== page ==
|2/20/2018 2:37:00 PM|
Crime is down in Deschutes County
Deschutes County District Attorney John Hummel made a presentation to Sisters City Council about Community Safety and Reporting, on the most recent crime statistics for the County as well as the first months of the new Goldilocks program.
Juvenile crime and dependency filings are projected to decrease for 2017-18 as a result of a different approach to handling juveniles who come into the system. The aim is to conduct risk assessments on the youths and get them, and their families if indicated, the help they need so they don't reoffend.
On the adult side, despite a growth in population for the county of 10,000 new residents and more tourists in town, the crime rate has dropped by 8.6 percent. Hummel said that there are still too many domestic-violence and impaired-driving cases and that needs to be addressed. He is exploring a domestic-violence intervention program coming out of Virginia.
When all types of crimes since 2014-15 are added up, there is a small increase in the number of criminal cases reviewed but a definite year-after-year decrease in the cases that are actually filed, with 30 percent of felonies and misdemeanors being dismissed up front over the past four years. Disposition of those cases includes obtaining appropriate services for people rather than simply locking them up.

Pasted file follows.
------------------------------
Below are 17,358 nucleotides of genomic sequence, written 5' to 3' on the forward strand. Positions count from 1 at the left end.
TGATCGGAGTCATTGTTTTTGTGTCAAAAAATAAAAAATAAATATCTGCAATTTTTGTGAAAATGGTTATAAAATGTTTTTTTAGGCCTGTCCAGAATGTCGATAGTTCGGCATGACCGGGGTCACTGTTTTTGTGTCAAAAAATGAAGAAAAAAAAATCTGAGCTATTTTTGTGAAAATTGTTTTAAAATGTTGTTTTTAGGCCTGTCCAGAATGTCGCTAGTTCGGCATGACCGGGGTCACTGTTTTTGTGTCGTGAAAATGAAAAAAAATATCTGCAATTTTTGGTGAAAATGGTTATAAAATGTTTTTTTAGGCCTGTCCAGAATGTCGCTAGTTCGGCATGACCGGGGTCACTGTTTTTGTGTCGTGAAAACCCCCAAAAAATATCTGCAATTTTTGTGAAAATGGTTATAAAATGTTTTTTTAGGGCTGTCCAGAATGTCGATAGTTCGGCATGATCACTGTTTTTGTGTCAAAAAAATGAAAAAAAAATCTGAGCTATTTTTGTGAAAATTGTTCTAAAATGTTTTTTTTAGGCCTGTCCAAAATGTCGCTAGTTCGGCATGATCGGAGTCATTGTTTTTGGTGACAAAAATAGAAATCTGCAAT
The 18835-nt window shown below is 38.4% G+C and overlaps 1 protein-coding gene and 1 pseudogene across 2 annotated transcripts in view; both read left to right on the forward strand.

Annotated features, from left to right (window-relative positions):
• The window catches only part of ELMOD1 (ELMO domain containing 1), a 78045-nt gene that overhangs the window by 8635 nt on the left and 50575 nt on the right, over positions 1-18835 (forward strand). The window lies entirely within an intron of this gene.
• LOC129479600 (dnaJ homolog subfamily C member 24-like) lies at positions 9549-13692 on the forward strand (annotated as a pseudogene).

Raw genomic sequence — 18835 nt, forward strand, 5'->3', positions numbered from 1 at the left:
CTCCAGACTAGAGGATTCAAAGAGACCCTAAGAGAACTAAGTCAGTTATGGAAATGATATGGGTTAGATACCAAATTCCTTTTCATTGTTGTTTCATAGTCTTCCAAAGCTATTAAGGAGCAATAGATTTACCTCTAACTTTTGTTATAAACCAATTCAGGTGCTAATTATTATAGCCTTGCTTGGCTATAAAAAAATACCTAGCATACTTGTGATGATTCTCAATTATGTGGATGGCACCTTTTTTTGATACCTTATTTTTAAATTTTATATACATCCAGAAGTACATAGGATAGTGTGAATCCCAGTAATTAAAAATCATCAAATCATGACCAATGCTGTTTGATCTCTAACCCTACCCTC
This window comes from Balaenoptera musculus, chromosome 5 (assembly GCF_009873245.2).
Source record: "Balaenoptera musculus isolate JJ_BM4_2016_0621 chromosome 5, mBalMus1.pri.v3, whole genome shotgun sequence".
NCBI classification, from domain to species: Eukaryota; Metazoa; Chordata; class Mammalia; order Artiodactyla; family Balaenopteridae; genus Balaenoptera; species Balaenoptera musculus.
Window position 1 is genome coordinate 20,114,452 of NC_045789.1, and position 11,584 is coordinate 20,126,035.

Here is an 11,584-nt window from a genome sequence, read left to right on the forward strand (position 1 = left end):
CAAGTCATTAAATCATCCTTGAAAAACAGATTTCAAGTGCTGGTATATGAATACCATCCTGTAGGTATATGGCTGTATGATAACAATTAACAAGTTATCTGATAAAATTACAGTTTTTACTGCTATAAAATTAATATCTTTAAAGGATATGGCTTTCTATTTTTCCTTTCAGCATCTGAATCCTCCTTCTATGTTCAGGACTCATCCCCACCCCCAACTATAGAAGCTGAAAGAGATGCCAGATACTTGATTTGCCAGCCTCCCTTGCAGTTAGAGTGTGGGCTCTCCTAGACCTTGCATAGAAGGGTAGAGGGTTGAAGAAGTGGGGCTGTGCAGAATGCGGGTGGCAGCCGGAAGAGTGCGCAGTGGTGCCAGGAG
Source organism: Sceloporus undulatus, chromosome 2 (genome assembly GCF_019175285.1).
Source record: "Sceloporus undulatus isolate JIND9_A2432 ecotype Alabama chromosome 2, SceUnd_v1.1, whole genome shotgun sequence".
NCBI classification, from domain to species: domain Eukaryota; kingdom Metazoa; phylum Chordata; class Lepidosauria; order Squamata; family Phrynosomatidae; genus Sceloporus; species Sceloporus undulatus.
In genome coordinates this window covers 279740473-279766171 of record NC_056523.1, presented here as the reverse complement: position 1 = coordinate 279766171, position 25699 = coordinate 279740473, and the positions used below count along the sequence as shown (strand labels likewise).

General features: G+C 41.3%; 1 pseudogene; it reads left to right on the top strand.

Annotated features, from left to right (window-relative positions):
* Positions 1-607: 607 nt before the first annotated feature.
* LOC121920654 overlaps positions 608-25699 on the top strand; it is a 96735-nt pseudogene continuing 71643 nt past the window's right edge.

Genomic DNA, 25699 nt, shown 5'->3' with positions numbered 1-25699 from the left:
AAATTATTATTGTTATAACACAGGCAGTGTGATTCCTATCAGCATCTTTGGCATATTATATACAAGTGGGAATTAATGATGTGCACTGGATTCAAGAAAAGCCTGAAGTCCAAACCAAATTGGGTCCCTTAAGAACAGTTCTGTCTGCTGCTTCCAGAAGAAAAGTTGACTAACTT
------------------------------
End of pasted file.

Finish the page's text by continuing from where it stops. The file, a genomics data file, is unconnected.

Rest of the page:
"The justice department is doing a great job providing services rather than prosecutions," Hummel said.
The new Goldilocks program, or the "just right" intervention, encourages low-risk drug offenders to enter the "clean slate" program where they get immediate access to the medical system and harm reduction to treat their addiction, while being closely followed by a judge, addiction counselor, and attorney. If the program is successfully completed, the person gets a clean slate with no criminal charges for their possession offense.
On the other end of the spectrum is the "deter" program, which is aimed at those participating in the manufacture and delivery of drugs. They face enhanced prosecution in an attempt to reduce the number of commercial drug dealers in the area. They can face federal racketeering charges.
The Goldilocks program was developed in response to the high recidivism rate (34 percent) for people charged with drug and theft crimes between 2009-2015. If the program proves successful at the end of two years, it will be continued. If it doesn't seem to have an impact on the recidivism rate, something else will be tried.
"We are not going to stop, because we need a better way," Hummel assured the Council.
The mental-health court operates much like the drug court, designed to get people who qualify into a program of extensive treatment with a team approach. Of the 242 mental-health holds, most were stabilized as they improved on medication, while receiving needed services, shelter, and counseling.
Hummel reported he is concerned that the inspection program of marijuana grow sites is inadequate. There are 980 medical marijuana grow sites in Deschutes County and 20,000 in the state. Fifty-five have been inspected. He said that the Oregon Liquor Control Commission, which is responsible for monitoring, does have good access on recreational marijuana grows.
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